Live Heart Healthy

Friday, February 28, 2020

 By mamanning1in BenefitsReadiness onFebruary 21, 2020No comments

By: Tim Merrell Health Promotion Program Manager

How do you live healthy for your heart?  Although this is an open-ended question, many would say heart health starts with healthy living.  No matter what your current health level, there are three things that a person can start doing right now that will improve their health:  eat right, sleep right, and get enough exercise.  You know them, but do you practice them?  Here are some things you should consider: 

Basic nutrition is made up of the five food groups in a plate template that Marines can follow to maintain a healthy diet. Nutrition is providing the body with food for proper health and growth. Without proper nutrition a person’s health can be affected in many physical ways such as muscle break down and slow reaction times. (U.S. Marine Corps illustration by Lance Cpl. Christopher Madero)
Basic nutrition is made up of the five food groups in a plate template that Marines can follow to maintain a healthy diet. Nutrition is providing the body with food for proper health and growth. Without proper nutrition a person’s health can be affected in many physical ways such as muscle break down and slow reaction times. (U.S. Marine Corps illustration by Lance Cpl. Christopher Madero)

Eat Right
Your body, especially your brain and heart, are always on.  Even when you sleep, (which we will discuss in a moment) your body is processing data, making adjustment to prepare for the day.  The food or fuel we put into this biological machine can drastically affect how it operates from day to day.  Diets high in refined sugars, for example, are harmful to the brain. In addition to worsening your body’s regulation of insulin, they also promote inflammation and oxidative stress. Multiple studies have found a correlation between a diet high in refined sugars and impaired brain function and even a worsening of symptoms of mood disorders, such as depression.  Eating dessert may give you a boost of bad sugar but you aren’t just satisfying your temporary craving, you are also raising insulin and releasing inflammatory responses in your brain and body.  There are healthy options out there to select for a treat. What you select to put in your body is up to you but if you want optimum health, choose nutritionally dense foods. For more information on proper nutrition, go to the Human Performance Resource Centerfor some great articles on how to improve your nutrition and eating habits.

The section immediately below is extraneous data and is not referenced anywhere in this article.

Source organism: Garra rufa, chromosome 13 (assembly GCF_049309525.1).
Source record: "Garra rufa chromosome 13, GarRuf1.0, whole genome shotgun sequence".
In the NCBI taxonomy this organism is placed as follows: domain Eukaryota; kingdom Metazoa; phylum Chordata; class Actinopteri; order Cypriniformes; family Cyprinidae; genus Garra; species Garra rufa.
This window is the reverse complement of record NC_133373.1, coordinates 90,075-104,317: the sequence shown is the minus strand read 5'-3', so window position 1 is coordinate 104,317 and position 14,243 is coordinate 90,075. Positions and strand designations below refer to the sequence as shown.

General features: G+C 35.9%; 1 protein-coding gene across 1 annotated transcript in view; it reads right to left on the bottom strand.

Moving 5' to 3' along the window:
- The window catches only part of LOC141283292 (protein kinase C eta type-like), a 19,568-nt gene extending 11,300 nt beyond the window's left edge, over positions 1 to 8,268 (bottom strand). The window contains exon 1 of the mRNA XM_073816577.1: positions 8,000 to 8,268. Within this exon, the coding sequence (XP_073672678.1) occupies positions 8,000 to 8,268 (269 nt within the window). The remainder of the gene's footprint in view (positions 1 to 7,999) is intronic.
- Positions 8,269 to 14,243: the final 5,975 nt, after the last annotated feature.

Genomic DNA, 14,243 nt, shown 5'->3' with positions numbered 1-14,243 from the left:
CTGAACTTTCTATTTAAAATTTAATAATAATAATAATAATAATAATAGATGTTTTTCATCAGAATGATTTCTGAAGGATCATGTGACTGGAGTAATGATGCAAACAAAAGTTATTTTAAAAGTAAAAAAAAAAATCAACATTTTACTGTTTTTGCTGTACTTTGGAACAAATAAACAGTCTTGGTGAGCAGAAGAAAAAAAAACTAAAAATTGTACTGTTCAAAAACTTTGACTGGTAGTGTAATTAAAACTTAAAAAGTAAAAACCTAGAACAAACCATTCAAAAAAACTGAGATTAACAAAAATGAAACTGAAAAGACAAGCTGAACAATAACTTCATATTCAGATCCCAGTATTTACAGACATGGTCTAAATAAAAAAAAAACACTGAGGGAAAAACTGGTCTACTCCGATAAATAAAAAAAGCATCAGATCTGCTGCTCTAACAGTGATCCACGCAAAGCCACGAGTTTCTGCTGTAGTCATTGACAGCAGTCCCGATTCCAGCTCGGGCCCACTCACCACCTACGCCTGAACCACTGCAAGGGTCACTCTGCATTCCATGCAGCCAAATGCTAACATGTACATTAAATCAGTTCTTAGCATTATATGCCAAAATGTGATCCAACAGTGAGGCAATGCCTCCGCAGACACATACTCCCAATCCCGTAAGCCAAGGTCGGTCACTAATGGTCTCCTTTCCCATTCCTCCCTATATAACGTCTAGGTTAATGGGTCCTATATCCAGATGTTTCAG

Sleep Right